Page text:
My Focke Wulf was blue. Well when I say blue, I mean a bit too blue. I know it’s supposed to be a bit blue in places, but my FW190 illustration wasn’t quite right. It plagued me like the kind of insistent itch from a socially inappropriate part of your anatomy that you’d like to ignore, but are forced to surreptitiously and creatively attend to it, hopefully without anyone noticing. Table corners, door knobs, chair backs – anything at just the right height are all fair game.
So what was wrong with my original FW190? Well not much really, if you could ignore the copious application of digital over-spray everywhere. It affected not only every other colour on the illustration, but also drenched every detailed component that took ice ages to get right. Not a problem. An hour of careful re-touching later and it was looking the way it was originally intended. Phew! Itch well and truly scratched.
When I were but a wee lad, Airfix always called this blue colour ‘hellblau’ when referring to German aircraft, which impressed me no end when I finally discovered it meant ‘light blue’ in German. I was amazed by this strange yet somehow logical concept, naming colours after their cultural association. To me that particular kind of pale blue seen on the underside of many Luftwaffe aircraft will always be hellblau. While both the USAAF and RAF used ‘black’ on their night fighters, according to Airfix, Luftwaffe night fighters were painted “schwartz”. It was always somehow subtly different to black, more sinister, perhaps.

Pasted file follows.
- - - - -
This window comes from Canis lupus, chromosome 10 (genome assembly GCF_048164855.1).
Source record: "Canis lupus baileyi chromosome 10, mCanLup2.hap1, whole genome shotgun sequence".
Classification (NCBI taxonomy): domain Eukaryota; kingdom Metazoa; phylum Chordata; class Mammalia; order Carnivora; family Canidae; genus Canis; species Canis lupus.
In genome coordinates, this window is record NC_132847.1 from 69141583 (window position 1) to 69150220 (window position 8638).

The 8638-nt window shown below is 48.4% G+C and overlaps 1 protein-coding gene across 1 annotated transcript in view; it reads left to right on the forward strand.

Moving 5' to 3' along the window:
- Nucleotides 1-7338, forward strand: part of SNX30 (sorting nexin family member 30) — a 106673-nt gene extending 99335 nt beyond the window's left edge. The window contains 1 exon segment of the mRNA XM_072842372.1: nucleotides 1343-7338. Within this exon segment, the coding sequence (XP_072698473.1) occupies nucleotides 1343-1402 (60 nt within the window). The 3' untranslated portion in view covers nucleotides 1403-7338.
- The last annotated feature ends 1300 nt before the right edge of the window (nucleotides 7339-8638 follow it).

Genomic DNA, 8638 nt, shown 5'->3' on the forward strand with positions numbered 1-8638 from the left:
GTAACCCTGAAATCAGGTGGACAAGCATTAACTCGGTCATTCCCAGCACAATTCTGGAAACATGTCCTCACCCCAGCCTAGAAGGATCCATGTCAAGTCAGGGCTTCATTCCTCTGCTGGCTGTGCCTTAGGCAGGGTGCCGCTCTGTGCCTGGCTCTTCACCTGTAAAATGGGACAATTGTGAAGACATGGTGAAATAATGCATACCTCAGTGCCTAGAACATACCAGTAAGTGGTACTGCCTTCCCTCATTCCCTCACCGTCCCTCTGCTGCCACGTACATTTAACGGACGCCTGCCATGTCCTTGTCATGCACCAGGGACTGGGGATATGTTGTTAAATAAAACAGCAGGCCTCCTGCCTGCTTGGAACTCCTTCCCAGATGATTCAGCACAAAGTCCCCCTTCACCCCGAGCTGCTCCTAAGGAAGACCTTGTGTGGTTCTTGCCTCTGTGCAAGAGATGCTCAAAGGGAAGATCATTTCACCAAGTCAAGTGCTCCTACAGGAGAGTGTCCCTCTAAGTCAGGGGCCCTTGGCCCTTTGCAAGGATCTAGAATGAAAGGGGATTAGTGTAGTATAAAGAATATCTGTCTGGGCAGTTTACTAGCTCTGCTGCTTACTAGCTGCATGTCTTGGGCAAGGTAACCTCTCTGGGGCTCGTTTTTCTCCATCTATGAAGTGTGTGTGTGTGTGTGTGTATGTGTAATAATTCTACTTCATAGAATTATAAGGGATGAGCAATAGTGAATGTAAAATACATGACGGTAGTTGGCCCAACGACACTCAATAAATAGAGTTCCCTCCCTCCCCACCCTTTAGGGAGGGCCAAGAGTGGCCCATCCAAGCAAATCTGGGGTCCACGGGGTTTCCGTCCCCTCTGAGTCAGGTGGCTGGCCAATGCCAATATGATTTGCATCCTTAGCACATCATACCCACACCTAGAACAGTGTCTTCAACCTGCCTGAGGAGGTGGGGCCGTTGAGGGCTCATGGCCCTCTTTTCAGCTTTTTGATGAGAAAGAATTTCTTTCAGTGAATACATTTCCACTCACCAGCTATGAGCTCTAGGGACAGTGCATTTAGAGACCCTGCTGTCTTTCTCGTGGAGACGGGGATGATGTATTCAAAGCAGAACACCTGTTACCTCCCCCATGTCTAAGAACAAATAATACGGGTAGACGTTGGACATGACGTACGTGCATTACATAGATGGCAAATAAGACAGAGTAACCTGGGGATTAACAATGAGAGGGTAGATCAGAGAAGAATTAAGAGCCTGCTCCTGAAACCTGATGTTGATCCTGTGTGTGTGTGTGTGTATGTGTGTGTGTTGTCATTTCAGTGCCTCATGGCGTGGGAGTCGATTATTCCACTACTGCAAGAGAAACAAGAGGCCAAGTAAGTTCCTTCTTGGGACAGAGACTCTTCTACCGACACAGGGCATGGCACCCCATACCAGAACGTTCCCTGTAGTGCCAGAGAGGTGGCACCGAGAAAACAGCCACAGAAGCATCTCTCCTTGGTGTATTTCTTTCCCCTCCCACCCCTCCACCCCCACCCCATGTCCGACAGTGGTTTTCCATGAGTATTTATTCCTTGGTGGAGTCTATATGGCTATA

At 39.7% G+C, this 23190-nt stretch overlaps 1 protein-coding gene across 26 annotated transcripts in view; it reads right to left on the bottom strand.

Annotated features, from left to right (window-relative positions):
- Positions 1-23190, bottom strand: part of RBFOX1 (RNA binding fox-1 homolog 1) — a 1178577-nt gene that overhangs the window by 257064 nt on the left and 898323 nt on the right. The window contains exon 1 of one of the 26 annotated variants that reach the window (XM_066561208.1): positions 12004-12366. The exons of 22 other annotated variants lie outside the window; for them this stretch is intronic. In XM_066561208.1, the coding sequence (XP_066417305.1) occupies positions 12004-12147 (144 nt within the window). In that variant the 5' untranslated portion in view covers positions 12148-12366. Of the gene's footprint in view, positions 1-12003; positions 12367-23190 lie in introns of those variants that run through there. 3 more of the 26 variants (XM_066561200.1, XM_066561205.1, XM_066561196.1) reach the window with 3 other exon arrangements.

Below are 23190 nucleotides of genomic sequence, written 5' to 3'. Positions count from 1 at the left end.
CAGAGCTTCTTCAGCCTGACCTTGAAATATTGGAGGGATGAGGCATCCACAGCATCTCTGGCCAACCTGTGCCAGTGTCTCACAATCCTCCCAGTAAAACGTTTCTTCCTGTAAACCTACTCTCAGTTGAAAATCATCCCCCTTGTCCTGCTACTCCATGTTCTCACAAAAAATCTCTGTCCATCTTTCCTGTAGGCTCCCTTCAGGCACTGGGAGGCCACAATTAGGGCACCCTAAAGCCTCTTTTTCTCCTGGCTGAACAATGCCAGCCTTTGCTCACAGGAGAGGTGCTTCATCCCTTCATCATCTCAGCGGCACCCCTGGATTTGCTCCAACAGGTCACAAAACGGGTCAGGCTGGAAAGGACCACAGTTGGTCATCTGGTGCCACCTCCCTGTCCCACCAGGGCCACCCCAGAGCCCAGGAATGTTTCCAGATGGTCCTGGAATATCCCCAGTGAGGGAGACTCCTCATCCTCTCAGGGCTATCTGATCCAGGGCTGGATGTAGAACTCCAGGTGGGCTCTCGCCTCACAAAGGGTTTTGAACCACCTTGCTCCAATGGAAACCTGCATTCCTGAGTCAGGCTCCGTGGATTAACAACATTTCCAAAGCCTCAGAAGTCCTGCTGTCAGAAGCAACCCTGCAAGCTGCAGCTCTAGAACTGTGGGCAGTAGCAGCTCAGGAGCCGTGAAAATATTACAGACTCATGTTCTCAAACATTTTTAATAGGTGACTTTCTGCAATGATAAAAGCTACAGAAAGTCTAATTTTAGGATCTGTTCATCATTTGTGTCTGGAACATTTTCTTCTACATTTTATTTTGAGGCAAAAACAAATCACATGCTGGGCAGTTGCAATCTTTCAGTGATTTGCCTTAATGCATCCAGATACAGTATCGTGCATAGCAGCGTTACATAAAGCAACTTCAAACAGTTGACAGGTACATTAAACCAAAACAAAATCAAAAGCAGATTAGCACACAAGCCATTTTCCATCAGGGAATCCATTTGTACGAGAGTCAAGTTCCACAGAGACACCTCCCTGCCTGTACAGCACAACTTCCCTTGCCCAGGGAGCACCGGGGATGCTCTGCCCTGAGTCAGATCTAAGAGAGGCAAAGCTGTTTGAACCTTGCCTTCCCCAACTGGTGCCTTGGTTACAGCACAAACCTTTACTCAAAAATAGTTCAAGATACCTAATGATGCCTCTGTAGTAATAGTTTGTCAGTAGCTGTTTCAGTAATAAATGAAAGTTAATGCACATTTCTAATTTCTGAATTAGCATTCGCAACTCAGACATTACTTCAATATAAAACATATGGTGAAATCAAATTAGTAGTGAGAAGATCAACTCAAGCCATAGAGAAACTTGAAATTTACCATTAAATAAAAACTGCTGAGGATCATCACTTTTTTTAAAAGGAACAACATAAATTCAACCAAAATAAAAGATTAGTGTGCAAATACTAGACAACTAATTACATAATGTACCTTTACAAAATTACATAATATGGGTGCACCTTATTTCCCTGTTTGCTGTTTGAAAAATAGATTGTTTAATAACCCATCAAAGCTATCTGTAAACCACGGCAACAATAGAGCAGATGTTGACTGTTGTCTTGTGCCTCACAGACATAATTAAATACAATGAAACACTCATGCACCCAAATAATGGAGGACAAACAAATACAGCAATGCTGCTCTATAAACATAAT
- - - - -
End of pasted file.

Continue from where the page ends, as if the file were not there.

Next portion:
I’m sure I recall one of the colours suggested on the upper surfaces of the Airfix Heinkel 111 in the 70′s was ‘Dunkelgrun’, a very particular rich and quite beautiful rendering of dark green that only the Luftwaffe would employ. If you placed this colour next to British Racing Green, you’d be hard pushed to see the difference. But if you gave them their names, a World of difference would open up to you. Two different cultural connotations of course.
So here is the new, improved version of my FW190. For maximum enjoyment, don’t think “light blue, grey, light green, field green and red”, think “hellblau, grau, hellgrau, feldgrün and rot!”.
Tags: art, aviation art, bespoke art, butcher bird, dreambird, Ernst Schröder, ETC 501 drop tank, ETC 501 rack, fighter aircraft of ww2, focke wulf 190, fw 190, fw190, gift for a man, gifts for a man, ian reynolds, illustration, iwm, JG300, luftwaffe, nose art, Red 19, war bird, ww2